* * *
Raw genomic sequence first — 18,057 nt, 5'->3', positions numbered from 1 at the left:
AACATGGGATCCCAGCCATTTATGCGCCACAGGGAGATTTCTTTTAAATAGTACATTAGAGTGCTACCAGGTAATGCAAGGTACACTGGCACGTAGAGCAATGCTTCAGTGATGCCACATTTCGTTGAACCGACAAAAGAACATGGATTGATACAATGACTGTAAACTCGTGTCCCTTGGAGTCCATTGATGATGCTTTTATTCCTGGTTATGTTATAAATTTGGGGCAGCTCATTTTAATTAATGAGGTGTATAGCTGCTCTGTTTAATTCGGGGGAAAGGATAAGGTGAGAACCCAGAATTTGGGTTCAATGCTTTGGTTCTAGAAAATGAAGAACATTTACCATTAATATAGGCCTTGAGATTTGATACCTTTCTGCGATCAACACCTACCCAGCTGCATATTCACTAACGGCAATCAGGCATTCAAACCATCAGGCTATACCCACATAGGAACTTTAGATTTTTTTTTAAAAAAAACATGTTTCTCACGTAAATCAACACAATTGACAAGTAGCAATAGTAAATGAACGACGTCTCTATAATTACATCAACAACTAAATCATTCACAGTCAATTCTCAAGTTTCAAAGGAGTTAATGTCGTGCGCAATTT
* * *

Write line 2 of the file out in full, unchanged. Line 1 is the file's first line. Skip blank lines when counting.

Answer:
AACATGGGATCCCAGCCATTTATGCGCCACAGGGAGATTTCTTTTAAATAGTACATTAGAGTGCTACCAGGTAATGCAAGGTACACTGGCACGTAGAGCAATGCTTCAGTGATGCCACATTTCGTTGAACCGACAAAAGAACATGGATTGATACAATGACTGTAAACTCGTGTCCCTTGGAGTCCATTGATGATGCTTTTATTCCTGGTTATGTTATAAATTTGGGGCAGCTCATTTTAATTAATGAGGTGTATAGCTGCTCTGTTTAATTCGGGGGAAAGGATAAGGTGAGAACCCAGAATTTGGGTTCAATGCTTTGGTTCTAGAAAATGAAGAACATTTACCATTAATATAGGCCTTGAGATTTGATACCTTTCTGCGATCAACACCTACCCAGCTGCATATTCACTAACGGCAATCAGGCATTCAAACCATCAGGCTATACCCACATAGGAACTTTAGATTTTTTTTTAAAAAAAACATGTTTCTCACGTAAATCAACACAATTGACAAGTAGCAATAGTAAATGAACGACGTCTCTATAATTACATCAACAACTAAATCATTCACAGTCAATTCTCAAGTTTCAAAGGAGTTAATGTCGTGCGCAATTT